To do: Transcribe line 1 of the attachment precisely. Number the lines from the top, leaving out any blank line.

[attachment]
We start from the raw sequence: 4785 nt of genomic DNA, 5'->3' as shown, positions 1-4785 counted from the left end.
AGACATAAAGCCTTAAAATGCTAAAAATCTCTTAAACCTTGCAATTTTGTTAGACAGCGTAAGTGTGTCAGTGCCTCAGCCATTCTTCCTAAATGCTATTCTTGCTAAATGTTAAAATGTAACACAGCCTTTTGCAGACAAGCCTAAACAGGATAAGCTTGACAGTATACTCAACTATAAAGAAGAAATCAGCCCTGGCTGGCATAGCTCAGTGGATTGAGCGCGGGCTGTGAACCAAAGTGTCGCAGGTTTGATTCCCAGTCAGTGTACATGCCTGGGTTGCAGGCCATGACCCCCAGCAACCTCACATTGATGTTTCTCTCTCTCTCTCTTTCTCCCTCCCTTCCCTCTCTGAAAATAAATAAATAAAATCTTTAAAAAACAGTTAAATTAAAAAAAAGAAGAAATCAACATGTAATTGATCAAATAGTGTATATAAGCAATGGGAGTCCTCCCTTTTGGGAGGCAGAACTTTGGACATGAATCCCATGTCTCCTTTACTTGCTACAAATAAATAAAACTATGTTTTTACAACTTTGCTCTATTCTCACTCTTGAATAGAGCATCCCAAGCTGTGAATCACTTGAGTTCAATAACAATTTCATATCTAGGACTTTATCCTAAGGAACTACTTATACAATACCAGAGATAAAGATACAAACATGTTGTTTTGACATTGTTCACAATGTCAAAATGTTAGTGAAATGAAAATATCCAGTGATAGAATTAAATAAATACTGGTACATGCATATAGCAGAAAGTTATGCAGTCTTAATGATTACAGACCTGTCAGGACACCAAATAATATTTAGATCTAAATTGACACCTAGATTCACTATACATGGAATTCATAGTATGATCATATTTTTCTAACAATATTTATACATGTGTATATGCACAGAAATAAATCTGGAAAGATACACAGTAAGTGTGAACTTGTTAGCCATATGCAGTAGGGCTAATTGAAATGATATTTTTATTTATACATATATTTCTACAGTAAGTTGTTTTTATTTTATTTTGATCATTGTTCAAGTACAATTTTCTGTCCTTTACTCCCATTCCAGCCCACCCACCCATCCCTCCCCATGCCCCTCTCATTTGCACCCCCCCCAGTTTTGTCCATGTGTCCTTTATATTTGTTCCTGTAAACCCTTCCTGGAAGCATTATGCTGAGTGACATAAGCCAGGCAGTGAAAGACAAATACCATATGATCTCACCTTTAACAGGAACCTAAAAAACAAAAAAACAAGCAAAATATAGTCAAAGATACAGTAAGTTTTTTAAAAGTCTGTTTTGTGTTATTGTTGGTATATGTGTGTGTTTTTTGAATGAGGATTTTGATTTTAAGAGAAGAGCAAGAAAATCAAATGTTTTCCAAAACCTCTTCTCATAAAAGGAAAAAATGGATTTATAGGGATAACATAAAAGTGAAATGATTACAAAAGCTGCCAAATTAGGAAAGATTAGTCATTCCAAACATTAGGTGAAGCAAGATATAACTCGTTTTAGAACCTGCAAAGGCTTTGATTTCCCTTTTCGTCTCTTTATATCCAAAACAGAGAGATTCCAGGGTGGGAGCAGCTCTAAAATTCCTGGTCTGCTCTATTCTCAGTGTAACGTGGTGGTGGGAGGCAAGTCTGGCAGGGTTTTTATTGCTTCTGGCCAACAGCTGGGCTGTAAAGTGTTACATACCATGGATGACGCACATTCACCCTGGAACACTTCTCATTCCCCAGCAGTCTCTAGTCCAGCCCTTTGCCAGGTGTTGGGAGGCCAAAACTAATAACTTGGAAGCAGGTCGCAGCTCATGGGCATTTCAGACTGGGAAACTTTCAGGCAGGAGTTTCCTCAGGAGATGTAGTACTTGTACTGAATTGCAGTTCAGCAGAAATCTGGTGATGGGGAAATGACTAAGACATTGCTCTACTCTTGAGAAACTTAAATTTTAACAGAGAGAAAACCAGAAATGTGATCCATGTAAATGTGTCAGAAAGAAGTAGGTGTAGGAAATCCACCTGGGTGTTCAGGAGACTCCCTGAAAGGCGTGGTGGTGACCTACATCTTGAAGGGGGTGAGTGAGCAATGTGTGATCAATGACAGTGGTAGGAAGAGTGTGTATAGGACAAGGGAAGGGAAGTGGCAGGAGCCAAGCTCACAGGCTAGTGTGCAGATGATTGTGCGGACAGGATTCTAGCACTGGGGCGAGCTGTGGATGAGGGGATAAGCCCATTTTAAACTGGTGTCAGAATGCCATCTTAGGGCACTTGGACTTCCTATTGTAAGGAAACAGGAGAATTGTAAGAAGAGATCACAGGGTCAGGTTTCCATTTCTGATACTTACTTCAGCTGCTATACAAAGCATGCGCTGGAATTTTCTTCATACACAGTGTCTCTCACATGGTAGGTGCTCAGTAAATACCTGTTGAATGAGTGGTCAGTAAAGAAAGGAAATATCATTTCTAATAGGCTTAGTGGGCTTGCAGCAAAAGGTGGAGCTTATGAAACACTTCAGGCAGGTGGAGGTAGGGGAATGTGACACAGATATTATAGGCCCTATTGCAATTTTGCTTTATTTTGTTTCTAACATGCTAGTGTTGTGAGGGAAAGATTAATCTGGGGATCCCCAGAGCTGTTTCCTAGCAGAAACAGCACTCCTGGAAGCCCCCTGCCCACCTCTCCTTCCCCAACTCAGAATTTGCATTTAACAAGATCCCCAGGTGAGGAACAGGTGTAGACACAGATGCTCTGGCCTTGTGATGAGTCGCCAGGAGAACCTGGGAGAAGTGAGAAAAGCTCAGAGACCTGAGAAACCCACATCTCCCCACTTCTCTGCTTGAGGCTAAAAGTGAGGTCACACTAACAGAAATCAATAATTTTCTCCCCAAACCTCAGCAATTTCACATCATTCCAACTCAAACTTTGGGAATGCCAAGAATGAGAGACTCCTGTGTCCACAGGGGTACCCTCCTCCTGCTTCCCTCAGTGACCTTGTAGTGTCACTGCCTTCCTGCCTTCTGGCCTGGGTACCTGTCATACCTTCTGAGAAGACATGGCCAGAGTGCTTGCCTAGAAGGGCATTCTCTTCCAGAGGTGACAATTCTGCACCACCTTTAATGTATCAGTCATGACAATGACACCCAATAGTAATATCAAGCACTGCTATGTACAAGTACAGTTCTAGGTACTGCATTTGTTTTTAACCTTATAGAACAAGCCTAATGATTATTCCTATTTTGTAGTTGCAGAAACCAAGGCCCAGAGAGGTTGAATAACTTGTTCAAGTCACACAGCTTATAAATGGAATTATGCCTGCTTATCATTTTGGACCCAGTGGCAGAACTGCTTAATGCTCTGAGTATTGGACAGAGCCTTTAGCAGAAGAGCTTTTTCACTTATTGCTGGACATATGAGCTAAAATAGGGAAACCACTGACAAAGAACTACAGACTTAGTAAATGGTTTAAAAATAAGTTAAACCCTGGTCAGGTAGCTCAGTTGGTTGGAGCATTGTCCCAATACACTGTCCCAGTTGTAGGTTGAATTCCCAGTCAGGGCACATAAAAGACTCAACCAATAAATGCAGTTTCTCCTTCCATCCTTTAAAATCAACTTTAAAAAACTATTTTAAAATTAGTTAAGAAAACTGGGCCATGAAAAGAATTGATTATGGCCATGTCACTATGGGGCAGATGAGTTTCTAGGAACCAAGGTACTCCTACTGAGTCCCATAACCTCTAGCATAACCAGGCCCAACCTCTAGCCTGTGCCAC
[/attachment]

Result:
We start from the raw sequence: 4785 nt of genomic DNA, 5'->3' as shown, positions 1-4785 counted from the left end.